Shuggie Bain to Room: 6 Degrees of Separation

6 Degrees of Separation from Shuggie Bain to Room

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6 Degrees of Separation from Shuggie Bain to Room

Hosted by Books Are My Favourite and Best on the first Saturday of every month, this meme asks us to start with one title and create a chain of bookish connections to see where it takes us. This month we’re starting with Shuggie Bain by Douglas Stuart and I’m ending at Room by Emma Donoghue.

I haven’t read Shuggie Bain but when I read the description, I immediately thought of Angela’s Ashes by Frank McCourt. I considered going down the path of memoirs featuring difficult childhoods but I didn’t want to start with fiction and go down a nonfiction chain. So instead I formed a chain of emotionally-difficult fiction titles featuring children as narrators.

According to the synopsis, Shuggie is a child who has to care for his beautiful, alcoholic mother. That made me think of…

Saving CeeCee Honeycutt by Beth Hoffman. Ceecee’s mom is an aging beauty queen who seems to have a mental illness. Ceecee does her best to take care of her. This book is definitely more lighthearted than the others I’ve chosen but this unstable mother came to mind as I read about Shuggie’s mom.

That’s the initial connection I formed but there’s more of a theme than a chain connecting the rest of these titles.

This Dark Road to Mercy by Wiley Cash–Twelve-year-old Easter Quillby is one of several narrators in the book but she’s another girl who has to care for her addicted mom and her younger sister. Things only get more complicated when their deadbeat dad shows up.

To Kill a Mockingbird by Harper Lee–Scout is a well-loved little girl but she shares the story of a Black man’s unfair trial in Alabama. She can see the truth of the matter and doesn’t understand why adults are muddying the waters with their prejudices.

The Dry Grass of August by Anna Jean Mayhew–June Bentley “Jubie” Watts is a 13-year-old growing up in a segregated South but she’s innocent enough to question why her family’s Black maid, the most stable, caring adult in her life, is treated differently because of her skin color. This book does not shy away from the reality of racial violence.

Extremely Loud & Incredibly Close by Jonathan Safran Foer–Nine-year-old Oskar Schell lost his dad in 9/11 and he’s still reeling from the loss two years later. Viewing that event through the eyes of a grieving child makes it even more heart-breaking.

Room by Emma Donoghue–Jack and his mother have never left Room in his five years of life, through no fault of their own. Piecing together the snippets of Jack’s observations to realize exactly where they are and why is emotionally devastating.

Where do your connections take you? Link up at Books Are My Favourite and Best!

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  1. It’s always interesting to see other chains. Especially if I find books I have read. Well, who hasn’t read “To Kill a Mockingbird”? LOL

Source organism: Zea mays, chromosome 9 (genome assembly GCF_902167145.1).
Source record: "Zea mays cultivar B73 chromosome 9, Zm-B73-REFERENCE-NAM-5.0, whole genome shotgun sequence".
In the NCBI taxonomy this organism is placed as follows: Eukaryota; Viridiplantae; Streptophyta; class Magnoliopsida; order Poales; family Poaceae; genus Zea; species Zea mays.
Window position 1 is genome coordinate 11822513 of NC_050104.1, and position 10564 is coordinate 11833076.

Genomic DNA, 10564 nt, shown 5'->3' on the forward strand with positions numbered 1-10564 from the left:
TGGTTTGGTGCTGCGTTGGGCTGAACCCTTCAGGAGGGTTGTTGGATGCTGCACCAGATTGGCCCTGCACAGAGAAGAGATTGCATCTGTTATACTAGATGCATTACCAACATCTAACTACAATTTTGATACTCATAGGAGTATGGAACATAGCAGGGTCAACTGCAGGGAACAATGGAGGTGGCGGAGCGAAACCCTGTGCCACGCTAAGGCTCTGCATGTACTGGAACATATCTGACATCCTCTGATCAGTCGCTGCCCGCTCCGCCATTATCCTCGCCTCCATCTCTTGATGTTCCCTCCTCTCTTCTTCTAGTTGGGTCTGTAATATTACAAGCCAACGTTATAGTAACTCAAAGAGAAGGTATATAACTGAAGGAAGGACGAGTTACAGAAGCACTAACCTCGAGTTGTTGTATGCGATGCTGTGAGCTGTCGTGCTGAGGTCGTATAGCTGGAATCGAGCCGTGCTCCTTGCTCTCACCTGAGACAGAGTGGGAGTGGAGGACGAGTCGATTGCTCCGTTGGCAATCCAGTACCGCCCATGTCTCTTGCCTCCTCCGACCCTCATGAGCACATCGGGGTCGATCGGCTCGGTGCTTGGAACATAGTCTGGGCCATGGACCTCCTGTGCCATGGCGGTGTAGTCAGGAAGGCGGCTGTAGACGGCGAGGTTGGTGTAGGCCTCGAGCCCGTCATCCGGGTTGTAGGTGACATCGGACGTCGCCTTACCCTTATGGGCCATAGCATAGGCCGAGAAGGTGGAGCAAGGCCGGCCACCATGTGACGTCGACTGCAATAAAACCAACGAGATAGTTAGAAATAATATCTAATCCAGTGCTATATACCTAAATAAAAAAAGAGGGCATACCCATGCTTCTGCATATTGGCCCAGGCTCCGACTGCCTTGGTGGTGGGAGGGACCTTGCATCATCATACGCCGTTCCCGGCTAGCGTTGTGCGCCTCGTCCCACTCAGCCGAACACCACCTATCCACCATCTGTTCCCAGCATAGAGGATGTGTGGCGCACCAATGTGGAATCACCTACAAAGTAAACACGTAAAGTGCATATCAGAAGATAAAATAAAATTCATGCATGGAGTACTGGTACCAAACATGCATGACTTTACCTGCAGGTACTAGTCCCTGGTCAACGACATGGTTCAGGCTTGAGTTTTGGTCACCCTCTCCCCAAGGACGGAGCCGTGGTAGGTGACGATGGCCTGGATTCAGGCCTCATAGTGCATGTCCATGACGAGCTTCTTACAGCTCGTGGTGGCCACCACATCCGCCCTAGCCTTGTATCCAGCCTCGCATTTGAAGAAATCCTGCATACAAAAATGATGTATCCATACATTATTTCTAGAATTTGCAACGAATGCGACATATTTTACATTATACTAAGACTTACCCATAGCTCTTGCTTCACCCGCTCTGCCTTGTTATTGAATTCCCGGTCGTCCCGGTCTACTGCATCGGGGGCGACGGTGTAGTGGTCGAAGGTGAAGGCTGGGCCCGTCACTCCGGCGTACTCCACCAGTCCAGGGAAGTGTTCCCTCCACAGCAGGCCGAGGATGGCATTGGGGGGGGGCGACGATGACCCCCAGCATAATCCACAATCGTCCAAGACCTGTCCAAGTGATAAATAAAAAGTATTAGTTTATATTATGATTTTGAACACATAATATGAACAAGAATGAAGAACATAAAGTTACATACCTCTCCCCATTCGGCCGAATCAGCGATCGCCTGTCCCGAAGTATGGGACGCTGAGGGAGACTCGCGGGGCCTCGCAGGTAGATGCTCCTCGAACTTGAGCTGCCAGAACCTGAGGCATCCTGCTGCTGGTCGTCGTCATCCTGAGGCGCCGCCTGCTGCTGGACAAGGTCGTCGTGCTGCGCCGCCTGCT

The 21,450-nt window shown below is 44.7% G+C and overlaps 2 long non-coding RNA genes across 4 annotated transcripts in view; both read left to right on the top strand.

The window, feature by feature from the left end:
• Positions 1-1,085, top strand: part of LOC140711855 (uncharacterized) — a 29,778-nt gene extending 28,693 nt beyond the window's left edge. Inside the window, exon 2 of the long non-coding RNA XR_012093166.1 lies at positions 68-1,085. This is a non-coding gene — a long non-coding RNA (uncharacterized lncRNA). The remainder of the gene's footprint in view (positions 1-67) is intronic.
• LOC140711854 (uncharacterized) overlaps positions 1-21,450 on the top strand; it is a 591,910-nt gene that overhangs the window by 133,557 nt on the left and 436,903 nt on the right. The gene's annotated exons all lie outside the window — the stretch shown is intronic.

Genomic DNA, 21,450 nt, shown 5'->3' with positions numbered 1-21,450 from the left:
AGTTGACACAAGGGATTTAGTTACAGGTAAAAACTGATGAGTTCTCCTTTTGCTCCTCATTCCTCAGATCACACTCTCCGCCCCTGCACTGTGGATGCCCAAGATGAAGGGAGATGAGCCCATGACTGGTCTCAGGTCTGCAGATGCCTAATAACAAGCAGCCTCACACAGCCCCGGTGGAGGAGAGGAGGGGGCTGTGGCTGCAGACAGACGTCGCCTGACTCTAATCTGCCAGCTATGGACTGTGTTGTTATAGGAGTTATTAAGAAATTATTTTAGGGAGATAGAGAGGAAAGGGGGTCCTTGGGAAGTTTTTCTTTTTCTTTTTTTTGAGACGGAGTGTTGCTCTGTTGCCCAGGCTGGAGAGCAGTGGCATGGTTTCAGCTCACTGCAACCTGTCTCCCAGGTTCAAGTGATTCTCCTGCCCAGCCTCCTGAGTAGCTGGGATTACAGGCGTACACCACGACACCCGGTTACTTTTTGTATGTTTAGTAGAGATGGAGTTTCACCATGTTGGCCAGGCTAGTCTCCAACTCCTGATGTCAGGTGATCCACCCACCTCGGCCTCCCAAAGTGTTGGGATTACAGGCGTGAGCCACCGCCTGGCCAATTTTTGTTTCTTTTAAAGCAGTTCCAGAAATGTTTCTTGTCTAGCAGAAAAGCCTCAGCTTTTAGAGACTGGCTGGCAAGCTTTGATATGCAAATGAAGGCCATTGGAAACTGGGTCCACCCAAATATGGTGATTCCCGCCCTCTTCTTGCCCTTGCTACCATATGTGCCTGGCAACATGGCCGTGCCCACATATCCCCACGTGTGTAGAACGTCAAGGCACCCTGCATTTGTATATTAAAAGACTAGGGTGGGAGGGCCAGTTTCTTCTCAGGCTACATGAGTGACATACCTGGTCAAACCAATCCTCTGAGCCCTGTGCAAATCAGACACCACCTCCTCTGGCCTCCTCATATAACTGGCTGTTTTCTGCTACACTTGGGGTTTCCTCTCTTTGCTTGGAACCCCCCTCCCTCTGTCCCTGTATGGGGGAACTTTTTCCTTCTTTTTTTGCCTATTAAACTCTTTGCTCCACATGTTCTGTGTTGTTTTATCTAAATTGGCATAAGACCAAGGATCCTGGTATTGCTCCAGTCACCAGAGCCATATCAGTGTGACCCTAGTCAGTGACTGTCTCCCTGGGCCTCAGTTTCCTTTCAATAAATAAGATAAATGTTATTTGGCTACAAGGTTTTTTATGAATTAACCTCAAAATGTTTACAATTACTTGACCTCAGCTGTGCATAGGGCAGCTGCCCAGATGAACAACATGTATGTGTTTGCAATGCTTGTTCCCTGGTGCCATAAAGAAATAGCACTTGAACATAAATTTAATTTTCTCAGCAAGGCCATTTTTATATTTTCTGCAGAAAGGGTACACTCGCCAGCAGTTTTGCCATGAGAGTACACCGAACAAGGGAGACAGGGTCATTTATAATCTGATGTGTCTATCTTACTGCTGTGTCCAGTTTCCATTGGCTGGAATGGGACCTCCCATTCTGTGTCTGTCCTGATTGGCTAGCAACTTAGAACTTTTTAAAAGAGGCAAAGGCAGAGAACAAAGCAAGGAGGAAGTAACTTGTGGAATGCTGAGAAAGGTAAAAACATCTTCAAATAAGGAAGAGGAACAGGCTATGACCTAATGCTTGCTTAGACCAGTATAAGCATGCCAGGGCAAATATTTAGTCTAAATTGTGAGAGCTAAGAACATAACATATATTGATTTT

My Six Degrees of Separation led me to Dreams of a Red Chamber by Xuequin Cao.

      1. I know. There are just some book where you assume that everyone has read it. And I have those books that I must have mentioned more than a dozen times in my lists.

  2. What an interesting chain – I’d never even heard of The Dry Grass of August, and although I had heard of CeeCee Honeycut, I for some reason thought it was a cosy mystery.

    Some children do have the most challenging lives; it’s awful to think that their childhoods are taken up with caring for their own parents, and I think it is far more common than is widely known. These children often miss a lot of education through no fault of their own, and are allowed to slip through the cracks in society.

    In one of the books in my own chain, Divided City, the widowed father of one of the two schoolboys suffers from depression. Joe has to look out for his Dad and make sure he remembers to eat, goes out for a walk, etc. It’s not the central theme of the book, but it’s nicely handled.

    1. I agree that children caring for parents is a much more pervasive problem than most people realize. It might not even be a long-term situation (such as grief after the loss of a spouse), but it can still have lasting effects on the child.

  3. I’ve read Room and To Kill a Mockingbird, and I can totally see the connection there with Shuggie Bain. For the others, those are some tough reads, but all very relevant based on your descriptions.

  4. Of these, I’ve only read and enjoyed ) Room. But as you’ve gone down the Dark route too, I’ll have to take a break before reading any of these …. but I will TBR them!

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